Optimizing Om Apps

Performance is very important for a prototyping tool, particularly one built on the web. This forces me to spend a lot of time thinking about browser performance for Precursor. Our goal at Precursor is to make collaborating on ideas effortless. If things don't behave the way users expect, there's a risk of pushing them backwards—retreating towards alternatives that are more familiar, like pen and paper or whiteboards.

Our front end is built with Om and React; both come with excellent performance right out of the box. React is well-known for minimizing the amount of slow DOM updates with their virtual DOM diffing. Om improves on that by leveraging fast comparisons of Closure's persistent data structures.

As good as they are, the defaults weren't good enough for us. I noticed that Precursor felt sluggish when too many people were drawing in the same document together, and when drawing on mobile browsers. I traced most of these problems to components rendering unnecessarily. For example, the chat component would re-render every time a new drawing was created.

To get a sense for performance bottlenecks, you generally want to see:

  • How many times a component is mounted/unmounted
  • How many times a component is rendered (to determine when it's being rendered unnecessarily)
  • How long each component takes to render

I built some instrumentation tools to display this information in an actionable format while interacting with the app. These tools have been invaluable while optimizing Precursor, and we've decided to open-source them so anyone can include them in their own Om projects.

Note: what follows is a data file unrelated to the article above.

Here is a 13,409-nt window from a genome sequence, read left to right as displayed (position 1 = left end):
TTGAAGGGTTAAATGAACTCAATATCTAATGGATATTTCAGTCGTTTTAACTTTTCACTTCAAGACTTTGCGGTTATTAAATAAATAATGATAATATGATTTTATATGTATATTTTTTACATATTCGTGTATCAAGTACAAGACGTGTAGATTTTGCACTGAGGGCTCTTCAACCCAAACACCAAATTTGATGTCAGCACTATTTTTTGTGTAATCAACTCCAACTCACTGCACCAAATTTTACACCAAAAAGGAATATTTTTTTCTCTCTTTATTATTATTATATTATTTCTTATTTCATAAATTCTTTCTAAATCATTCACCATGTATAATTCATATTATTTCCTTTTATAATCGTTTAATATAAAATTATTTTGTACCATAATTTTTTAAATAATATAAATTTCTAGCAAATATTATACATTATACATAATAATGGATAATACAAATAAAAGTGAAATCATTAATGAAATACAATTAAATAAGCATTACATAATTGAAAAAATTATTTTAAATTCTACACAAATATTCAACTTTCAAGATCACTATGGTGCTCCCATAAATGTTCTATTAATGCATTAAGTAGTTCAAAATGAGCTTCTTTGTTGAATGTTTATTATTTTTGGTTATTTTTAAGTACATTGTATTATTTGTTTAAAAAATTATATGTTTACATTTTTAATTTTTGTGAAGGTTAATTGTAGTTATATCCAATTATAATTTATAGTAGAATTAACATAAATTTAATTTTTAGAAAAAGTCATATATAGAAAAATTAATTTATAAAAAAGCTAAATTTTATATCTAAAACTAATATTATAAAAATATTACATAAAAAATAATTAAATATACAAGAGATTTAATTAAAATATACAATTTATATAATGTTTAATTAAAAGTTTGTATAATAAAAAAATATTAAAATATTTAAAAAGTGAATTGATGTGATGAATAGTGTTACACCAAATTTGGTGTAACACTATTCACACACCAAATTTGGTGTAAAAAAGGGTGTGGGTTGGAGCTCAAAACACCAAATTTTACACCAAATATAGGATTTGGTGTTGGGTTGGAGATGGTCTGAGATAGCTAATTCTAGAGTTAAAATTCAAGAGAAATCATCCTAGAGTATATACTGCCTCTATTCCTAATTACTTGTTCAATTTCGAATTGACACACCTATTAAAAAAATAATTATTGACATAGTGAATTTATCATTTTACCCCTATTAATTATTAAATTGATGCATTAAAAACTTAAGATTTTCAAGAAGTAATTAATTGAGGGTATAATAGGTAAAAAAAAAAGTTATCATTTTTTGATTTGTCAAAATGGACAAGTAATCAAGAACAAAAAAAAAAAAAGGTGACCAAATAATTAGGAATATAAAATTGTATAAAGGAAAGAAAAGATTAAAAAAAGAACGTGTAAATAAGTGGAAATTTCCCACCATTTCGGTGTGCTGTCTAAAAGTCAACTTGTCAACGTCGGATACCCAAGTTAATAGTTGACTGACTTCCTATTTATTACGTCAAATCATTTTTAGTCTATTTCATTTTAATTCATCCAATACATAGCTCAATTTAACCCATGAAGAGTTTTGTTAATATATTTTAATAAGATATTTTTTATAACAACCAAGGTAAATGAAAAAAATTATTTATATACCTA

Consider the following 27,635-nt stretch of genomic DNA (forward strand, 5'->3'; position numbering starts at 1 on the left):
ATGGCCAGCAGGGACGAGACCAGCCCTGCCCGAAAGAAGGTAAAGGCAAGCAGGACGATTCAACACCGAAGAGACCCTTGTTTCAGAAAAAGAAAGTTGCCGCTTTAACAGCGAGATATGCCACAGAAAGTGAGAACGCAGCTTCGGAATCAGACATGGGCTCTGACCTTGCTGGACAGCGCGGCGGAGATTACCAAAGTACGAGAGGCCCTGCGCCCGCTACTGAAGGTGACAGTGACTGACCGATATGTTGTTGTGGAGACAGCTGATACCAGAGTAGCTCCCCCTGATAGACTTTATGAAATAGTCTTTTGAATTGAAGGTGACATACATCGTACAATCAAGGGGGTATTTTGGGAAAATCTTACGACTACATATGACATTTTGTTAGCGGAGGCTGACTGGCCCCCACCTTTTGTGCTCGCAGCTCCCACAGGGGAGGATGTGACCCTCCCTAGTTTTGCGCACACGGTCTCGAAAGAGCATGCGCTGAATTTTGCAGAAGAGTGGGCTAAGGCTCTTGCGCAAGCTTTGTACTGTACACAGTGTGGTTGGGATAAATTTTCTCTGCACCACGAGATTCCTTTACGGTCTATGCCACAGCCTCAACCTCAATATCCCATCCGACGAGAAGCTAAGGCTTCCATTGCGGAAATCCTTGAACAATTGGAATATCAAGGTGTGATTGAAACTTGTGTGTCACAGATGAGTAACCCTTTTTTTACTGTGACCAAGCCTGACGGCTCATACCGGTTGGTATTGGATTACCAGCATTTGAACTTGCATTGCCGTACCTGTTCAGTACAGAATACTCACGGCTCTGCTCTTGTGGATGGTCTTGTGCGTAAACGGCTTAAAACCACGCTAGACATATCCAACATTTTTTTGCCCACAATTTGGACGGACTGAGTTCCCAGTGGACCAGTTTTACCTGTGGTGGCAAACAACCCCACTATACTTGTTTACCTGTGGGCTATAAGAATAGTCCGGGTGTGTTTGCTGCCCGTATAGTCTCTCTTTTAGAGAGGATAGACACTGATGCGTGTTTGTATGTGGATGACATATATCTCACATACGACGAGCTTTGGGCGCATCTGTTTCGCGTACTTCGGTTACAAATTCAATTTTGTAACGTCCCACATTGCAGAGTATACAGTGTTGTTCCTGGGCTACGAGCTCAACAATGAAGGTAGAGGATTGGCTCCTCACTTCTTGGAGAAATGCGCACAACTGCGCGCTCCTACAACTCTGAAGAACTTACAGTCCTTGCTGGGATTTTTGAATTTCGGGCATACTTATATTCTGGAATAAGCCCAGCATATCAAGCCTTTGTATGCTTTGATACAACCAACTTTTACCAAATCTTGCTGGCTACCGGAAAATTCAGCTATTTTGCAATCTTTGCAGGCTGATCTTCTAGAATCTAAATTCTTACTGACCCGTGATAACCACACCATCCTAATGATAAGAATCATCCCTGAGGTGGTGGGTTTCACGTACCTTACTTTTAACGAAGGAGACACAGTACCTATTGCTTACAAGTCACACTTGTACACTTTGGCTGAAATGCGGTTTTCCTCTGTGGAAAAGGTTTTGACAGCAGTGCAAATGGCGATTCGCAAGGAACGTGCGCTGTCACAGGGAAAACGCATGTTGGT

I'm calling the library Om-i (pronounced "Oh, my!"), which is short for Om-instrumentation. You can find Om-i on GitHub and you can also play with a live version on Precursor by hitting Ctrl+Shift+Alt+J.

How it works

Om lets you specify custom handlers for React's component lifecycle methods. First, we track mount times by wrapping Om's default componentWillMount and componentDidMount methods. Then in componentWillMount, we associate the start time with the component's React id, and calculate the mount time when componentDidMount fires. We also do the same with the update lifecycle methods to get render times.

(defn wrap-will-mount "Tracks last call time of componentWillMount for each component, then calls the original componentWillMount." [f] (fn [] (this-as this (swap! component-stats update-in [(utils/react-id this)] merge {:display-name ((aget this "getDisplayName")) :last-will-mount (time/now)}) (.call f this)))) (defn wrap-did-mount "Tracks last call time of componentDidMount for each component and updates the render times (using start time provided by wrap-will-mount), then calls the original componentDidMount." [f] (fn [] (this-as this (swap! component-stats update-in [(utils/react-id this)] (fn [stats] (let [now (time/now)] (-> stats (assoc :last-did-mount now) (update-in [:mount-ms] (fnil conj []) (if (and (:last-will-mount stats) (time/after? now (:last-will-mount stats))) (time/in-millis (time/interval (:last-will-mount stats) now)) 0)))))) (.call f this))))

Every mount and update gets stored to keep track of average and maximum render times.

Check it out on GitHub.